Delaware's respected Chancellor William Chandler is stepping down from his position as chief judge of the Chancery Court. Francis Pileggi reports that:
Chancellor William B. Chandler III of the Delaware Court of Chancery formally notified the Governor today that he is resigning before the completion of his current 12-year term. ... Here is the article in today's News Journal by Maureen Milford.
Delaware court- watchers are aware that the process to fill the figurative "big shoes" of the "chief judge" of the Court of Chancery will be as follows: (1) The Judicial Nominating Commission (JNC) will interview applicants for the position and then send the Governor a list of proposed names of persons they selected and from which (2) the governor usually makes his appointment--though he has the power to appoint someone not on the JNC's list, or he can ask the JNC to send him a new list. (3) Then the Delaware Senate either confirms or rejects the appointment.
Chandler has written many important and influential opinions during his tenure, such as the Disney case challenging Michael Ovitz's pay. As a BoardMember.com piece recently observed:
From a two-story brick colonial courthouse in Georgetown, Delaware, that has been likened to Hollywood’s mythical small town of Mayberry, Chandler has ruled for two decades on the highest stakes and most factually tortuous disputes between shareholders and directors, corporate raiders and defenders. He was elevated to the Chancery bench in 1989 and became chancellor in 1997. ...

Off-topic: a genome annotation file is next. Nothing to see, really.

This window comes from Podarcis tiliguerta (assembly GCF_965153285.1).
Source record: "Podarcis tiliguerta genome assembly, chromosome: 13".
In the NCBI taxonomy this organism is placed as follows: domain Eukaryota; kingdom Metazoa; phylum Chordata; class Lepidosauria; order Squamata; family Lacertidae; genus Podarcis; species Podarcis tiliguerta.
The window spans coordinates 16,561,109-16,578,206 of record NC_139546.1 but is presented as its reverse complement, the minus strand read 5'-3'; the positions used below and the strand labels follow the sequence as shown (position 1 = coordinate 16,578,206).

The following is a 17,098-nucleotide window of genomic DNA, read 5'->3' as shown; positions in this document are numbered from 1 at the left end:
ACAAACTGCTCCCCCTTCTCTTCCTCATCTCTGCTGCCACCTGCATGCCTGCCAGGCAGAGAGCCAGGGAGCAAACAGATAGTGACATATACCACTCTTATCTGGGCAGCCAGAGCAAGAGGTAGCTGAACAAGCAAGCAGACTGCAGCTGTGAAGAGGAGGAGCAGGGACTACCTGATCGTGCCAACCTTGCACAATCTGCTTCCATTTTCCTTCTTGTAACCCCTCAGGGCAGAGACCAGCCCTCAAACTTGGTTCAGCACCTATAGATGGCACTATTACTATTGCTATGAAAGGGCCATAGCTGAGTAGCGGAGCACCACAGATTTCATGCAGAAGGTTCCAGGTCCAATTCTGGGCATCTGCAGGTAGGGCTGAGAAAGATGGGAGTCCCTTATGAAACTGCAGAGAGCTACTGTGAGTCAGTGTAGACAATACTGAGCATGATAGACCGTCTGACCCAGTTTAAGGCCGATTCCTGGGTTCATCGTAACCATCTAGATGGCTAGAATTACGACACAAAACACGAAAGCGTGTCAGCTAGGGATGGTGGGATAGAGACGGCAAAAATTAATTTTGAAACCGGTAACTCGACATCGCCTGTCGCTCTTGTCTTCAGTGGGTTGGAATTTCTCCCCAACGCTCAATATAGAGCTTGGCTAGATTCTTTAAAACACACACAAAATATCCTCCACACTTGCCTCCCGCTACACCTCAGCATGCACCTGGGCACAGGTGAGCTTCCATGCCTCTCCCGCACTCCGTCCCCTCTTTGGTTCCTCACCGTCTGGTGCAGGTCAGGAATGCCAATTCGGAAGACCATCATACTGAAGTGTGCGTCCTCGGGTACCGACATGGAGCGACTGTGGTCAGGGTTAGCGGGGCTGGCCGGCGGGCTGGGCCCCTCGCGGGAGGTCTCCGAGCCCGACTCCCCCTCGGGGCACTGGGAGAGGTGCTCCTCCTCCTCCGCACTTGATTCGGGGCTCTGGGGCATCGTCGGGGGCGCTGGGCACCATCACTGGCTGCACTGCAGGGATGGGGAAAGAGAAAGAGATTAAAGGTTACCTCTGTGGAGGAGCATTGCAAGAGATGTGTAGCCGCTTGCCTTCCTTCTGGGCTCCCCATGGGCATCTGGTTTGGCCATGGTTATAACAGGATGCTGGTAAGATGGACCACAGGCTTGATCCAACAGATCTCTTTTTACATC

Chandler’s most famous decision, delivered in 2005 in the Walt Disney case, exemplifies the tension between Delaware’s traditionally wide berth for directors and officers and the growing consciousness of shareholder rights and demands for best practice. The chancellor let Disney’s board off the hook, but used the occasion to condemn company CEO Michael Eisner as “Machiavellian and imperial” and warned that, “For the future, many lessons of what not to do can be learned from defendants’ conduct here.” Chandler ruminated at length about a “fiduciary duty of good faith” that directors might violate by “a conscious disregard for one’s responsibilities.” This significantly, if somewhat vaguely, raised the bar for board members’ conduct beyond the long-established duties of “care and loyalty.” ...
Chandler himself is widely revered as a scholar and a gentleman.... Chandler’s opinions are “entertaining to read,” Yale’s Romano says, with erudite references to authors like Shakespeare and Lewis Carroll. In one recent decision, Chandler footnoted Macbeth to underline a chaotic line of reasoning by the plaintiff. Moreover, the chancellor’s courtroom demeanor is courteous and unruffled. “He is one of the most even-keeled people I have ever met,” one seasoned Delaware litigator observes.
You can count me as an admirer. Not only am I highly impressed by his opinions, he has been unfailingly gracious whenever we've met. A true scholar and gentleman.
And now we can begin to speculate on who will replace him. I wonder if the Judicial Nominating Commission has ever considered a California academic for the job?